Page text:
William Valentine Black

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William Valentine Black (21 February 1832 – 1 April 1927) was a nineteenth-century Utah pioneer, and one of the early settlers of Manti, Spring City, Rockville, and Deseret, Utah.[1] He was also a close friend of Chief Kanosh the leader of the Pahvant band of the Ute Indians.[2] He was also the first branch president of the LDS Church in Deseret, Utah.[3]

Black "was one of several Irishmen instrumental in the formation of the dam and irrigation systems in Utah. He assisted in locating dams and canals at Abraham, Oasis, Hinckley, and Deseret and was also president of the Deseret Irrigation Company in southern Utah."[4]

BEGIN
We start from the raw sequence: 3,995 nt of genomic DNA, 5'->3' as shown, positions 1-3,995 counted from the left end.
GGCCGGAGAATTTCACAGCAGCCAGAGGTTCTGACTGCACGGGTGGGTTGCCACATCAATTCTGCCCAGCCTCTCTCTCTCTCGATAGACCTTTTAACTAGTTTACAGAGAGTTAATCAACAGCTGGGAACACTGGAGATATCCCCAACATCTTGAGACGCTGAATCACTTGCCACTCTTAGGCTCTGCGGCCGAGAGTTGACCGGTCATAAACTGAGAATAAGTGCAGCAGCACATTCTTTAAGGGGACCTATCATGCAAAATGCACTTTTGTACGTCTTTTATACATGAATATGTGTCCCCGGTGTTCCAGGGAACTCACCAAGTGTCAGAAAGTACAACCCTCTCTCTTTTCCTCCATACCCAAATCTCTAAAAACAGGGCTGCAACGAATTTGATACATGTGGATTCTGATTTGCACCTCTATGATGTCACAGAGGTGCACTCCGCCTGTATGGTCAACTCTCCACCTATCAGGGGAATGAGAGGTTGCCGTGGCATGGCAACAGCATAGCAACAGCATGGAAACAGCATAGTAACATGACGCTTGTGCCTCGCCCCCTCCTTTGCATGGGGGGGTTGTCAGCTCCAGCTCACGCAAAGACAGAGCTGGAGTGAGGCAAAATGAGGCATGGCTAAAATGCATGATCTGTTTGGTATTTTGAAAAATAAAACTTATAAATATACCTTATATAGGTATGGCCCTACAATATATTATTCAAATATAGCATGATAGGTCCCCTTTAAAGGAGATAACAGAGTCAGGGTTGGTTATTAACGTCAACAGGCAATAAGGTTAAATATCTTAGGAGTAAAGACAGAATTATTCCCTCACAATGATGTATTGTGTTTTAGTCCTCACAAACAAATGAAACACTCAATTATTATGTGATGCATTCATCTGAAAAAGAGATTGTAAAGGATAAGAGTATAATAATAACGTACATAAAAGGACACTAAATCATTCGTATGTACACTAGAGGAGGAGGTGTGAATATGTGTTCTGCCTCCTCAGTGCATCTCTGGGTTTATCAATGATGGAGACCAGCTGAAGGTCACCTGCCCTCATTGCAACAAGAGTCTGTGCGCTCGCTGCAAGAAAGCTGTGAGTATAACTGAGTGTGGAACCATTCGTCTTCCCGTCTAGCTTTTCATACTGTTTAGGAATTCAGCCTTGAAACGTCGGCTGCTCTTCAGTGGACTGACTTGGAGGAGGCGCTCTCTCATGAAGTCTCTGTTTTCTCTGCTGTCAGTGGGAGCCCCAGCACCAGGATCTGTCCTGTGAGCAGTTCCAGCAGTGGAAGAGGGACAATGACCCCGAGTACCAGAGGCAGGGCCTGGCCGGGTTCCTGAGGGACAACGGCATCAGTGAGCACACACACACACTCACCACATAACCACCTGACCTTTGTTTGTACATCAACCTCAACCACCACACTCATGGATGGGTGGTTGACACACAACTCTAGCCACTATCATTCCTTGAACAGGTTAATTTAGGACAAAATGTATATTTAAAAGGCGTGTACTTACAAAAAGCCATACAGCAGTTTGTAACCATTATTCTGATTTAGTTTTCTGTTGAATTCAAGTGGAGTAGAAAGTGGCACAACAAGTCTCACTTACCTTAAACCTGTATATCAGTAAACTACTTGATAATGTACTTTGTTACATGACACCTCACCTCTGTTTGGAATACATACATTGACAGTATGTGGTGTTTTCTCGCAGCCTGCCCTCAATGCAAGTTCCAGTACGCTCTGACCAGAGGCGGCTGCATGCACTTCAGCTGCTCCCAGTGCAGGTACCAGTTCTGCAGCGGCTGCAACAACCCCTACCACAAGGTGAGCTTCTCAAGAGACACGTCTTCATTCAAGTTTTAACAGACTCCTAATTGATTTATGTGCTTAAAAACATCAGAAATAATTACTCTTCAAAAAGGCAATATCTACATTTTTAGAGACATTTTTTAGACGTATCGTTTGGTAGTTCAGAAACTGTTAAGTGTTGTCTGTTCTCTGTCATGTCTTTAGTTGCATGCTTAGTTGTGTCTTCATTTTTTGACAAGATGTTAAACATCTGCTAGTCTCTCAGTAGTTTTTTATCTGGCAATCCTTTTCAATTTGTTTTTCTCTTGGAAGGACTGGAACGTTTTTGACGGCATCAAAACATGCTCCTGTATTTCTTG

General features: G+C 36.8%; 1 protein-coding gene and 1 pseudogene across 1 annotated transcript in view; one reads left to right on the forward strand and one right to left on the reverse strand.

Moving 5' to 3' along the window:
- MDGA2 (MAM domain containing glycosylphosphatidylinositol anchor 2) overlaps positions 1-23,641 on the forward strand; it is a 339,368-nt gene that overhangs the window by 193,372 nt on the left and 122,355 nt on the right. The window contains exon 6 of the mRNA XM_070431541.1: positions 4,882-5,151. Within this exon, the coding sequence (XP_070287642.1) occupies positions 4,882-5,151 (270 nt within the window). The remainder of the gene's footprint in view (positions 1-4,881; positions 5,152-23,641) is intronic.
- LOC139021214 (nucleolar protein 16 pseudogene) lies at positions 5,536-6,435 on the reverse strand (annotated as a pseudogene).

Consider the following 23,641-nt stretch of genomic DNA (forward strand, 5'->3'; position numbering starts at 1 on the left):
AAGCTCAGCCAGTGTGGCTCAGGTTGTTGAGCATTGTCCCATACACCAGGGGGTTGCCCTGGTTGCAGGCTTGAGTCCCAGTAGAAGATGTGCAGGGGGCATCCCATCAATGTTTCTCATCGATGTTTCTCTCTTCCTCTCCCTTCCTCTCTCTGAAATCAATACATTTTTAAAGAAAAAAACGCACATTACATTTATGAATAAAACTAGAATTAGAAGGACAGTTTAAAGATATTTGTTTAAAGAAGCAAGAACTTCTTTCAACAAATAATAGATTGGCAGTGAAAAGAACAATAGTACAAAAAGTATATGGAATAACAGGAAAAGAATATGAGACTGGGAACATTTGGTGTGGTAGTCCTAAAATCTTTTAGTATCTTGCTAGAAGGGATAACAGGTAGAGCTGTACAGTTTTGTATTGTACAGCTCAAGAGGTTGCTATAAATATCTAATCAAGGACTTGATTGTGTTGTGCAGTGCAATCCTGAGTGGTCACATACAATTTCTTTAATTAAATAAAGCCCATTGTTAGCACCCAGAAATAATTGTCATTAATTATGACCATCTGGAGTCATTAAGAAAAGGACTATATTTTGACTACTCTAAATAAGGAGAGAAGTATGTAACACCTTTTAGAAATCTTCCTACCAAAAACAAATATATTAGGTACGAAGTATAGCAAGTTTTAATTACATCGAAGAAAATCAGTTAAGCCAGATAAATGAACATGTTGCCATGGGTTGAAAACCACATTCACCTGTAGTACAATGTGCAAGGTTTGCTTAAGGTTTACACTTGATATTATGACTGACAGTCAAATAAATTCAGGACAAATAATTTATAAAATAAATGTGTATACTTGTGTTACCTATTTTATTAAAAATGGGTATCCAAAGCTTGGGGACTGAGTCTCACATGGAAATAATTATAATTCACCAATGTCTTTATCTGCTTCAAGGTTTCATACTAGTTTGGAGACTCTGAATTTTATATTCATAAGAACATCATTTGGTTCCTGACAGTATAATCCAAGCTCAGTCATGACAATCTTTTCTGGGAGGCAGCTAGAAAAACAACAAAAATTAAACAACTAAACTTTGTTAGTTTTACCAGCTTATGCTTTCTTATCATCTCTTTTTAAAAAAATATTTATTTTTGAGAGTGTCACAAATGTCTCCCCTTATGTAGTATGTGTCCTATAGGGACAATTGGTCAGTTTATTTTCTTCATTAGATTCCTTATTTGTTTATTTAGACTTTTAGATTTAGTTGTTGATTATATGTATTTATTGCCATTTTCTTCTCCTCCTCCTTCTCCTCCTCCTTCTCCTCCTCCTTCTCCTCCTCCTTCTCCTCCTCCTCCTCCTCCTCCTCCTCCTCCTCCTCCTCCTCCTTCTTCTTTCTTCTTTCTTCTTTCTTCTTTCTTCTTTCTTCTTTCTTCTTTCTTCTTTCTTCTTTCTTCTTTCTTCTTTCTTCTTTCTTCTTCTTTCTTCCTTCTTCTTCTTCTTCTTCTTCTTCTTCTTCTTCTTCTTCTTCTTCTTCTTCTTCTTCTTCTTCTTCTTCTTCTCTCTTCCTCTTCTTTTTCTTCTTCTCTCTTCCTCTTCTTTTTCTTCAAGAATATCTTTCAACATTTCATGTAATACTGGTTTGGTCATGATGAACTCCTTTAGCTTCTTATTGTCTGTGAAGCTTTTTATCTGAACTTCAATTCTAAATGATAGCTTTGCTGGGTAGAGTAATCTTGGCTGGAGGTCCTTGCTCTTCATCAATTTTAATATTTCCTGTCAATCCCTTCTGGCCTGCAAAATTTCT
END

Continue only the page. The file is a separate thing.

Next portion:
William's brother, Joseph Smith Black, was only the second white man to explore Zion National Park, and the first white person to settle in the Park in 1861.[5]

Notes[edit]

  1. ^ Youngberg, Florence C. Conquerors of the West: Stalwart Mormon Pioneers (Salt Lake City: Agreka Books, 1999), 309-311
  2. ^ Young, Levi Edgar. "The Utah Pioneers and the Indians," The Young Women's Journal (Salt Lake City: The Deseret News, 1918), 21 (January, 1918 issue of the journal).
  3. ^ McEntire, Almira. "William V. Black," 1990
  4. ^ Utah Genealogical Association, Genealogical Journal Vol. 15, page 4
  5. ^ Work Projects Administration. Utah: A Guide to the State (New York: Hastings House, 1941), 522